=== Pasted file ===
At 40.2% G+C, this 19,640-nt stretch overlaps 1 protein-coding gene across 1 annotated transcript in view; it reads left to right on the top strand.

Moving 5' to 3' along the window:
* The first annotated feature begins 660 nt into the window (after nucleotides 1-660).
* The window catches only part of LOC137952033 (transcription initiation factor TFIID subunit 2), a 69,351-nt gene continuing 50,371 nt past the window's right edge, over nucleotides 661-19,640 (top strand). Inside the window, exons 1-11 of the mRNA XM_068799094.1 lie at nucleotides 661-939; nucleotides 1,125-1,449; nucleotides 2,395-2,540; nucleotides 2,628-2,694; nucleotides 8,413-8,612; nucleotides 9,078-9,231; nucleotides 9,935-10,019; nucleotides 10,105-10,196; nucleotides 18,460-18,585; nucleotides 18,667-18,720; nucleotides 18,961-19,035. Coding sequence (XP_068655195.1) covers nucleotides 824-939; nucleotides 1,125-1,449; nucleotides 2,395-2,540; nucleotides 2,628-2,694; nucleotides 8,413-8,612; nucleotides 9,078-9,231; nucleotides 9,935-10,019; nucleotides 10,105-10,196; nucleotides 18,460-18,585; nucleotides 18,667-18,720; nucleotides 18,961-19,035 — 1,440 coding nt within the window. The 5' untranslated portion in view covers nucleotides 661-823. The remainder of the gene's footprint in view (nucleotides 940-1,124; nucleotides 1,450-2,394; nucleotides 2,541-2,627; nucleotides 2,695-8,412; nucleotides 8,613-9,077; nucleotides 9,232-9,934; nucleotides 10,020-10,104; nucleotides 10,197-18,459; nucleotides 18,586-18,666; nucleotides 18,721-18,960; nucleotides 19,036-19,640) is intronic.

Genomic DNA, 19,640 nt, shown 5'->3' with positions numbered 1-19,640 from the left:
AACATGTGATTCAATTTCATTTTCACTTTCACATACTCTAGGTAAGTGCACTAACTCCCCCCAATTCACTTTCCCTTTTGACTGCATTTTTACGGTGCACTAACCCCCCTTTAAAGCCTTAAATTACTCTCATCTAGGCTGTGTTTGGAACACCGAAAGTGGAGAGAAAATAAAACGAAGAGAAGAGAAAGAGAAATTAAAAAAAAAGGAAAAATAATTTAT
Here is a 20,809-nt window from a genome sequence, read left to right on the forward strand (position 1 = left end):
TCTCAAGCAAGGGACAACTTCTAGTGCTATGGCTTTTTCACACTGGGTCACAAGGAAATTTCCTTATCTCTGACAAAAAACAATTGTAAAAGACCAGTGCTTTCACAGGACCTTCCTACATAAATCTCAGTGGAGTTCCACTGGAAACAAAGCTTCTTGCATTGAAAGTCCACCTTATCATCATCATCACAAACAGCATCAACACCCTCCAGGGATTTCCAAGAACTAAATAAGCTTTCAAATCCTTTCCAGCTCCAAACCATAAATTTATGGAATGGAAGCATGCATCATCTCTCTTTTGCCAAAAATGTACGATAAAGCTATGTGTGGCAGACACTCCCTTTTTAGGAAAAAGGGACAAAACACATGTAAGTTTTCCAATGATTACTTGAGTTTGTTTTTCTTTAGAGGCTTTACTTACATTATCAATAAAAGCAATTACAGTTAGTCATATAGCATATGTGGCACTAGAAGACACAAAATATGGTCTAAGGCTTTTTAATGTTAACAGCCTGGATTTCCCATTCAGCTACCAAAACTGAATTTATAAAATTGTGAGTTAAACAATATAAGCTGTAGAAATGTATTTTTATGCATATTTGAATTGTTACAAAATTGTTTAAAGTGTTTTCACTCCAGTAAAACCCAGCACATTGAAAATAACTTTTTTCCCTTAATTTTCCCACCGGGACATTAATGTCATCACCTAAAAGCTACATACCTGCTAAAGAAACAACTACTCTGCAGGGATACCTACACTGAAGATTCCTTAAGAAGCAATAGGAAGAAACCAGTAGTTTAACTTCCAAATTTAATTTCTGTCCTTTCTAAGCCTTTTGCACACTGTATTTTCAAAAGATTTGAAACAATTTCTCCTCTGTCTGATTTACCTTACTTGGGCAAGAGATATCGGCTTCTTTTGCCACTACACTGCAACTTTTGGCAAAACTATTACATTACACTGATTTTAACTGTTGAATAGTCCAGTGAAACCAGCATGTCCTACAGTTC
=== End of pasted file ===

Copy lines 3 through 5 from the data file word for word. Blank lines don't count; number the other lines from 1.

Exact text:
* The first annotated feature begins 660 nt into the window (after nucleotides 1-660).
* The window catches only part of LOC137952033 (transcription initiation factor TFIID subunit 2), a 69,351-nt gene continuing 50,371 nt past the window's right edge, over nucleotides 661-19,640 (top strand). Inside the window, exons 1-11 of the mRNA XM_068799094.1 lie at nucleotides 661-939; nucleotides 1,125-1,449; nucleotides 2,395-2,540; nucleotides 2,628-2,694; nucleotides 8,413-8,612; nucleotides 9,078-9,231; nucleotides 9,935-10,019; nucleotides 10,105-10,196; nucleotides 18,460-18,585; nucleotides 18,667-18,720; nucleotides 18,961-19,035. Coding sequence (XP_068655195.1) covers nucleotides 824-939; nucleotides 1,125-1,449; nucleotides 2,395-2,540; nucleotides 2,628-2,694; nucleotides 8,413-8,612; nucleotides 9,078-9,231; nucleotides 9,935-10,019; nucleotides 10,105-10,196; nucleotides 18,460-18,585; nucleotides 18,667-18,720; nucleotides 18,961-19,035 — 1,440 coding nt within the window. The 5' untranslated portion in view covers nucleotides 661-823. The remainder of the gene's footprint in view (nucleotides 940-1,124; nucleotides 1,450-2,394; nucleotides 2,541-2,627; nucleotides 2,695-8,412; nucleotides 8,613-9,077; nucleotides 9,232-9,934; nucleotides 10,020-10,104; nucleotides 10,197-18,459; nucleotides 18,586-18,666; nucleotides 18,721-18,960; nucleotides 19,036-19,640) is intronic.

Genomic DNA, 19,640 nt, shown 5'->3' with positions numbered 1-19,640 from the left: